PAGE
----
above $160,000 and less than $500,000 above $320,00 and less than $750,000 above $85,000 and less than $415,000 $433.40
$500,000 or above $750,000 and above $415,000 and above $460.50
  • 2019 Medicare Part D (Prescription drug coverage) Income Related Adjustments
FILE INDIVIDUAL TAX RETURN FILE JOINT TAX RETURN FILE MARRIED + SEPARATE TAX RETURN MONTHLY PREMIUM IN 2019
$85,000 or less $170,000 or less $85,000 or less your plan premium
above $85,000 up to $107,000 above $170,000 up to $214,000 Not applicable $12.40 + your plan premium
above $107,000 up to $133,500 above $214,000 up to $267,000 Not applicable $31.90 + your plan premium
above $133,500 up to $160,000 above $267,000 up to $320,000 Not applicable $61.40 + your plan premium
above $160,000 and less than $500,000 above $320,00 and less than $750,000 above $85,000 and less than $415,000 $70.90 + your plan premium
$500,000 or above $750,000 and above $415,000 and above $77.40 + your plan premium

 

Next Up:  The eligible employee’s three main options when it comes to their employer-sponsored plan and/or Medicare coverage.

 

2019 Medicare_and_You_2019

 

Coupons for Prescription Drugs: The Good, The Bad and The Ugly

Drug Coupons Explained

We encourage and help anyone we can to obtain a coupon for their prescriptions.. We know, however, that there are emerging issues with them.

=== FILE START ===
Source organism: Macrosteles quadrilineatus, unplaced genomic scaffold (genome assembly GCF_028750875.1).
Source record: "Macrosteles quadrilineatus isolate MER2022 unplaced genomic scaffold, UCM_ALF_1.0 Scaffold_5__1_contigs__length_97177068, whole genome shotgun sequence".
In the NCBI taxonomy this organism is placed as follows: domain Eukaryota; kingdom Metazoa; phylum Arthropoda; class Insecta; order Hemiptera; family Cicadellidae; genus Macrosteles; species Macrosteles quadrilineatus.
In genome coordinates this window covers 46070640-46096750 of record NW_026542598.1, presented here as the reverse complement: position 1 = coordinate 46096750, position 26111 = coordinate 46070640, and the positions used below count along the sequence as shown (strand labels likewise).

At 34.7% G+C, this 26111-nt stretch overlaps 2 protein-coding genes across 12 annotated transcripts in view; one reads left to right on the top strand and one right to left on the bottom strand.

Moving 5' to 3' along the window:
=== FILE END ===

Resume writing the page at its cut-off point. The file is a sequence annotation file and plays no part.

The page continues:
Some background 

Drug manufacturers have some amazing but expensive medications. They have created coupon programs that help the consumer pay for the prescriptions up until that consumer reaches their insurance company deductible (most coupon programs require the consumer has insurance).

For the consumer, that appears to be fine.  That is the good.

Once the member meets their deductible (even though they may not have actually paid that full amount, due to the coupon), the insurance company is hit with the cost.  For the remainder of the year the carrier is paying the full cost on refills for that prescription.  That is the bad (at least for the insurance company).

The battle between the manufacturer and insurance company is now heating up. The manufacturer wants to let the consumer off the hook for the cost (so they will use their product) but wants to get to the carrier reimbursement portion. Some insurance carriers have concluded that since the consumer did not actually pay for the prescription, deductible credit should only be given for what the consumer actually paid. We assume more carriers will follow suit.